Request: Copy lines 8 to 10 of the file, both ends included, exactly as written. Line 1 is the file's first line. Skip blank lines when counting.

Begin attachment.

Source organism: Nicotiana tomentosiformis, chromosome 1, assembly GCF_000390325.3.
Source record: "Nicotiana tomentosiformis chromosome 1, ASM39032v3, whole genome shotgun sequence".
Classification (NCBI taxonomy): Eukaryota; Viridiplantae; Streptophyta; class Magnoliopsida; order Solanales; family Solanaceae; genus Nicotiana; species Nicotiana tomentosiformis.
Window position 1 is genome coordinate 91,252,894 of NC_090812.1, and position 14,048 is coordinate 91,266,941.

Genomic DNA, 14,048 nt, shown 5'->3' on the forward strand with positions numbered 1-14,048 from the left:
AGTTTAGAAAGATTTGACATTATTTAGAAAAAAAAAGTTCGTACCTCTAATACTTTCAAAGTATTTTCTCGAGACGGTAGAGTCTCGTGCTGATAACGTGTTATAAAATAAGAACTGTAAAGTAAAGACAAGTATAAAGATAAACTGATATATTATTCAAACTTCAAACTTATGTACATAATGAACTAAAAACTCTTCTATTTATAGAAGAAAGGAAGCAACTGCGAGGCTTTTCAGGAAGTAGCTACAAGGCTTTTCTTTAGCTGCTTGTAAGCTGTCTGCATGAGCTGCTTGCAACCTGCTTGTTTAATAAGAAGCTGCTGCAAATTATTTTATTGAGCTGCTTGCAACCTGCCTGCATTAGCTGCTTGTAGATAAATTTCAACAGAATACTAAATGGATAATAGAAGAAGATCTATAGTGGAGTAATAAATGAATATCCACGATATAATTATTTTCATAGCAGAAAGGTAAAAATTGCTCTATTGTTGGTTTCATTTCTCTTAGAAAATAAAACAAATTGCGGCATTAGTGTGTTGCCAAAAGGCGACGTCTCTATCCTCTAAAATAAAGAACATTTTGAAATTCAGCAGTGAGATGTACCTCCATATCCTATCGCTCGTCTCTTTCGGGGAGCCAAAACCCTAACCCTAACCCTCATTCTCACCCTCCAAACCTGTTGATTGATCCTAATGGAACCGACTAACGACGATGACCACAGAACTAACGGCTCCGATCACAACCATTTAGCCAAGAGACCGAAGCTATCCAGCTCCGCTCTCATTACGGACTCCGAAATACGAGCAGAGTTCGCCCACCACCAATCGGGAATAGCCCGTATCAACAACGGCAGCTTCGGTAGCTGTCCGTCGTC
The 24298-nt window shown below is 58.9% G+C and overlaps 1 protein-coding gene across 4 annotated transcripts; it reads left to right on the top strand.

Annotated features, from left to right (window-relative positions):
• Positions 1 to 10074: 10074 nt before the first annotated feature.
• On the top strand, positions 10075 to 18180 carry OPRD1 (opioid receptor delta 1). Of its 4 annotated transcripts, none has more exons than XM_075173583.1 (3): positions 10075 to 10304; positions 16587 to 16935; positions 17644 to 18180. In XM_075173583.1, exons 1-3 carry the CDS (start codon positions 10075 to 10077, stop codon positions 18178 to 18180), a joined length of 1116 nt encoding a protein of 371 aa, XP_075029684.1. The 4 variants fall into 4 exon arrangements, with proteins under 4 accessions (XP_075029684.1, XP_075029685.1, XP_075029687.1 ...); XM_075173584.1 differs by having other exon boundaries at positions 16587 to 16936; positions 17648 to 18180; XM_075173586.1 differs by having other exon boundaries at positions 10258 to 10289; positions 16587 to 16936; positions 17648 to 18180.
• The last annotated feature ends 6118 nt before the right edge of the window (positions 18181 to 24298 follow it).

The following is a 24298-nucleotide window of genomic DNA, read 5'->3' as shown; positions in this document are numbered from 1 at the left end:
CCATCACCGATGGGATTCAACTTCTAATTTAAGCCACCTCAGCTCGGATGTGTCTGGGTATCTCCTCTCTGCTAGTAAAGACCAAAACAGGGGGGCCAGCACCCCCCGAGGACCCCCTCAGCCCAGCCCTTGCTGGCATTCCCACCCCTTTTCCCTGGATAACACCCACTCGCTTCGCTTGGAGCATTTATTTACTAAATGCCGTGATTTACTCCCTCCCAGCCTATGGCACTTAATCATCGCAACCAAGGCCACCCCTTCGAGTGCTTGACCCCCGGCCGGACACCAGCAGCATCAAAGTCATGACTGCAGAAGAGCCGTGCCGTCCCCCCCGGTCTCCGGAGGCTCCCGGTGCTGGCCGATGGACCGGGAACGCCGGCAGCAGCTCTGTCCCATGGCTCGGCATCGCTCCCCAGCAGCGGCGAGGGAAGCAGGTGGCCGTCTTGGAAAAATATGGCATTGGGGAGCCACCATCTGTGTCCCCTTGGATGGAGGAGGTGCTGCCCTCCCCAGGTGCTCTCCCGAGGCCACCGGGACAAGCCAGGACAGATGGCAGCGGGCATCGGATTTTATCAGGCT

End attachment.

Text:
Annotated features, from left to right (window-relative positions):
• Positions 1 to 10074: 10074 nt before the first annotated feature.
• On the top strand, positions 10075 to 18180 carry OPRD1 (opioid receptor delta 1). Of its 4 annotated transcripts, none has more exons than XM_075173583.1 (3): positions 10075 to 10304; positions 16587 to 16935; positions 17644 to 18180. In XM_075173583.1, exons 1-3 carry the CDS (start codon positions 10075 to 10077, stop codon positions 18178 to 18180), a joined length of 1116 nt encoding a protein of 371 aa, XP_075029684.1. The 4 variants fall into 4 exon arrangements, with proteins under 4 accessions (XP_075029684.1, XP_075029685.1, XP_075029687.1 ...); XM_075173584.1 differs by having other exon boundaries at positions 16587 to 16936; positions 17648 to 18180; XM_075173586.1 differs by having other exon boundaries at positions 10258 to 10289; positions 16587 to 16936; positions 17648 to 18180.